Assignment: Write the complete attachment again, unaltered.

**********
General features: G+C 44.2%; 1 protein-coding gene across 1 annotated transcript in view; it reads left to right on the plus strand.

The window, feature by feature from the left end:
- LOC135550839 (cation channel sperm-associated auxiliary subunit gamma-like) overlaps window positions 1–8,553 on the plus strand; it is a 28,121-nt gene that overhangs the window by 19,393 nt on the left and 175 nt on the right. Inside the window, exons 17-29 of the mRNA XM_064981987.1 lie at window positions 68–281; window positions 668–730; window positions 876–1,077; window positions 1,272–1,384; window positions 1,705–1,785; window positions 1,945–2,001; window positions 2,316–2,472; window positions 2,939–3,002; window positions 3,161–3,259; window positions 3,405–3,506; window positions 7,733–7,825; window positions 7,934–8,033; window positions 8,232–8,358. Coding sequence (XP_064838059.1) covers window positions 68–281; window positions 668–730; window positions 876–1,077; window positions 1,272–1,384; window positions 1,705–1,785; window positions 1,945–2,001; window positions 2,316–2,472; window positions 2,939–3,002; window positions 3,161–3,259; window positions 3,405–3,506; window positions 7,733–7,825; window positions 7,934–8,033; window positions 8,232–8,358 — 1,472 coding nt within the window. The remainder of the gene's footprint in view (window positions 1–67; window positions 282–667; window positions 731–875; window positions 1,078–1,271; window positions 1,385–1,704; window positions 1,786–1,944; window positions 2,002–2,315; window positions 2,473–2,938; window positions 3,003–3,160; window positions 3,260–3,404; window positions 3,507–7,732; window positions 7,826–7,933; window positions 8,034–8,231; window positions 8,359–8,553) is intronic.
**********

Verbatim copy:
General features: G+C 44.2%; 1 protein-coding gene across 1 annotated transcript in view; it reads left to right on the plus strand.

The window, feature by feature from the left end:
- LOC135550839 (cation channel sperm-associated auxiliary subunit gamma-like) overlaps window positions 1–8,553 on the plus strand; it is a 28,121-nt gene that overhangs the window by 19,393 nt on the left and 175 nt on the right. Inside the window, exons 17-29 of the mRNA XM_064981987.1 lie at window positions 68–281; window positions 668–730; window positions 876–1,077; window positions 1,272–1,384; window positions 1,705–1,785; window positions 1,945–2,001; window positions 2,316–2,472; window positions 2,939–3,002; window positions 3,161–3,259; window positions 3,405–3,506; window positions 7,733–7,825; window positions 7,934–8,033; window positions 8,232–8,358. Coding sequence (XP_064838059.1) covers window positions 68–281; window positions 668–730; window positions 876–1,077; window positions 1,272–1,384; window positions 1,705–1,785; window positions 1,945–2,001; window positions 2,316–2,472; window positions 2,939–3,002; window positions 3,161–3,259; window positions 3,405–3,506; window positions 7,733–7,825; window positions 7,934–8,033; window positions 8,232–8,358 — 1,472 coding nt within the window. The remainder of the gene's footprint in view (window positions 1–67; window positions 282–667; window positions 731–875; window positions 1,078–1,271; window positions 1,385–1,704; window positions 1,786–1,944; window positions 2,002–2,315; window positions 2,473–2,938; window positions 3,003–3,160; window positions 3,260–3,404; window positions 3,507–7,732; window positions 7,826–7,933; window positions 8,034–8,231; window positions 8,359–8,553) is intronic.